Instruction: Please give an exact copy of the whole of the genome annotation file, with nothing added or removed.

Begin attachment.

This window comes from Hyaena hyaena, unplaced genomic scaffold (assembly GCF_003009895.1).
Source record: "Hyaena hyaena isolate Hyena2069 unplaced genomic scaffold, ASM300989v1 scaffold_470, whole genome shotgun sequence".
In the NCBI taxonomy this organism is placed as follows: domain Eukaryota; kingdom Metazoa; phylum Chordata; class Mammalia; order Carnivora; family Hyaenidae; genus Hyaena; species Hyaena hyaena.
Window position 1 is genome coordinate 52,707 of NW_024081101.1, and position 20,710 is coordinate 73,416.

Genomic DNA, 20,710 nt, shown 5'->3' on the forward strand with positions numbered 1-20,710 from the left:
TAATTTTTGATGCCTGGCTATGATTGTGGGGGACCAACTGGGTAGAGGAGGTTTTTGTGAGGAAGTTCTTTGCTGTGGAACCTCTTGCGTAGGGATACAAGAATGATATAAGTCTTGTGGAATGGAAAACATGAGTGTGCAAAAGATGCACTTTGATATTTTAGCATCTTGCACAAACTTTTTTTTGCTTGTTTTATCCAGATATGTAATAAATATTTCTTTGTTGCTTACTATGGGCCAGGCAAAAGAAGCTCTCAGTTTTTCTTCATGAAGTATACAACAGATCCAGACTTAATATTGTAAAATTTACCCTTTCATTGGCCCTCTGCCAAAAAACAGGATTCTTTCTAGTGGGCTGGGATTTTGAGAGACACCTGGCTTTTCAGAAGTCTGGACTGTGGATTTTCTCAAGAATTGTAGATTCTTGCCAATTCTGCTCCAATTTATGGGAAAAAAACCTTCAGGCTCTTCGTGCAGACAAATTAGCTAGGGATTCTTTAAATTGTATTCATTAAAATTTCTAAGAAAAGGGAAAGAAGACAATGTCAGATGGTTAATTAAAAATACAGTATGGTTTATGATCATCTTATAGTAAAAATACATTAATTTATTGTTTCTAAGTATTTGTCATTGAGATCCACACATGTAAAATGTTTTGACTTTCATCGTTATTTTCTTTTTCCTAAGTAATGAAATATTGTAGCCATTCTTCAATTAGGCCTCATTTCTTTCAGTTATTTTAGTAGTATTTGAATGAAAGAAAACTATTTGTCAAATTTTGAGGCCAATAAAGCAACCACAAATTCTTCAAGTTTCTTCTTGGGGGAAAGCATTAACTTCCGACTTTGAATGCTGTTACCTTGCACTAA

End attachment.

This window comes from Hyaena hyaena, unplaced genomic scaffold (assembly GCF_003009895.1).
Source record: "Hyaena hyaena isolate Hyena2069 unplaced genomic scaffold, ASM300989v1 scaffold_470, whole genome shotgun sequence".
In the NCBI taxonomy this organism is placed as follows: domain Eukaryota; kingdom Metazoa; phylum Chordata; class Mammalia; order Carnivora; family Hyaenidae; genus Hyaena; species Hyaena hyaena.
Window position 1 is genome coordinate 52,707 of NW_024081101.1, and position 20,710 is coordinate 73,416.

Genomic DNA, 20,710 nt, shown 5'->3' on the forward strand with positions numbered 1-20,710 from the left:
TAATTTTTGATGCCTGGCTATGATTGTGGGGGACCAACTGGGTAGAGGAGGTTTTTGTGAGGAAGTTCTTTGCTGTGGAACCTCTTGCGTAGGGATACAAGAATGATATAAGTCTTGTGGAATGGAAAACATGAGTGTGCAAAAGATGCACTTTGATATTTTAGCATCTTGCACAAACTTTTTTTTGCTTGTTTTATCCAGATATGTAATAAATATTTCTTTGTTGCTTACTATGGGCCAGGCAAAAGAAGCTCTCAGTTTTTCTTCATGAAGTATACAACAGATCCAGACTTAATATTGTAAAATTTACCCTTTCATTGGCCCTCTGCCAAAAAACAGGATTCTTTCTAGTGGGCTGGGATTTTGAGAGACACCTGGCTTTTCAGAAGTCTGGACTGTGGATTTTCTCAAGAATTGTAGATTCTTGCCAATTCTGCTCCAATTTATGGGAAAAAAACCTTCAGGCTCTTCGTGCAGACAAATTAGCTAGGGATTCTTTAAATTGTATTCATTAAAATTTCTAAGAAAAGGGAAAGAAGACAATGTCAGATGGTTAATTAAAAATACAGTATGGTTTATGATCATCTTATAGTAAAAATACATTAATTTATTGTTTCTAAGTATTTGTCATTGAGATCCACACATGTAAAATGTTTTGACTTTCATCGTTATTTTCTTTTTCCTAAGTAATGAAATATTGTAGCCATTCTTCAATTAGGCCTCATTTCTTTCAGTTATTTTAGTAGTATTTGAATGAAAGAAAACTATTTGTCAAATTTTGAGGCCAATAAAGCAACCACAAATTCTTCAAGTTTCTTCTTGGGGGAAAGCATTAACTTCCGACTTTGAATGCTGTTACCTTGCACTAA